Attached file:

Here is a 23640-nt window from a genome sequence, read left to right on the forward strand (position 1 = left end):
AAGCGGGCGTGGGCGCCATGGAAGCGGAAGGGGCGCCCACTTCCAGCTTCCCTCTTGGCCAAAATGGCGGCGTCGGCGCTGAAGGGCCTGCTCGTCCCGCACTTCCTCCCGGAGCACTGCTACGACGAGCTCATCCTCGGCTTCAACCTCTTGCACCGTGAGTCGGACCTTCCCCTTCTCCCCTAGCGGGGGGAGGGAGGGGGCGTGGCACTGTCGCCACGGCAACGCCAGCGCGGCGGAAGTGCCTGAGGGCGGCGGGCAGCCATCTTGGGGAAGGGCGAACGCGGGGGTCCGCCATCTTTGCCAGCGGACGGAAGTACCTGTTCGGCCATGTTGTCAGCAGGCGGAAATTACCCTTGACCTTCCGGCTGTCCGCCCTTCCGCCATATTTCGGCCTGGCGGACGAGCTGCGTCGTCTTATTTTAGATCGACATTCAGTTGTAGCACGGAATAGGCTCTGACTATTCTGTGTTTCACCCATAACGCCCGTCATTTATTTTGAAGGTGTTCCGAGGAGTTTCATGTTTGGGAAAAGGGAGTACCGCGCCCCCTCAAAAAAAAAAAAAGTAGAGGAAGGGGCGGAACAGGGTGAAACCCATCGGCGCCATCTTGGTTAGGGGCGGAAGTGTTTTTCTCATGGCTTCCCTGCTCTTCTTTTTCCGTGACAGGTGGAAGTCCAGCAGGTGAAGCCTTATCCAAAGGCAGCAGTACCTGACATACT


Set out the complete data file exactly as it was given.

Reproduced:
Here is a 23640-nt window from a genome sequence, read left to right on the forward strand (position 1 = left end):
AAGCGGGCGTGGGCGCCATGGAAGCGGAAGGGGCGCCCACTTCCAGCTTCCCTCTTGGCCAAAATGGCGGCGTCGGCGCTGAAGGGCCTGCTCGTCCCGCACTTCCTCCCGGAGCACTGCTACGACGAGCTCATCCTCGGCTTCAACCTCTTGCACCGTGAGTCGGACCTTCCCCTTCTCCCCTAGCGGGGGGAGGGAGGGGGCGTGGCACTGTCGCCACGGCAACGCCAGCGCGGCGGAAGTGCCTGAGGGCGGCGGGCAGCCATCTTGGGGAAGGGCGAACGCGGGGGTCCGCCATCTTTGCCAGCGGACGGAAGTACCTGTTCGGCCATGTTGTCAGCAGGCGGAAATTACCCTTGACCTTCCGGCTGTCCGCCCTTCCGCCATATTTCGGCCTGGCGGACGAGCTGCGTCGTCTTATTTTAGATCGACATTCAGTTGTAGCACGGAATAGGCTCTGACTATTCTGTGTTTCACCCATAACGCCCGTCATTTATTTTGAAGGTGTTCCGAGGAGTTTCATGTTTGGGAAAAGGGAGTACCGCGCCCCCTCAAAAAAAAAAAAAGTAGAGGAAGGGGCGGAACAGGGTGAAACCCATCGGCGCCATCTTGGTTAGGGGCGGAAGTGTTTTTCTCATGGCTTCCCTGCTCTTCTTTTTCCGTGACAGGTGGAAGTCCAGCAGGTGAAGCCTTATCCAAAGGCAGCAGTACCTGACATACT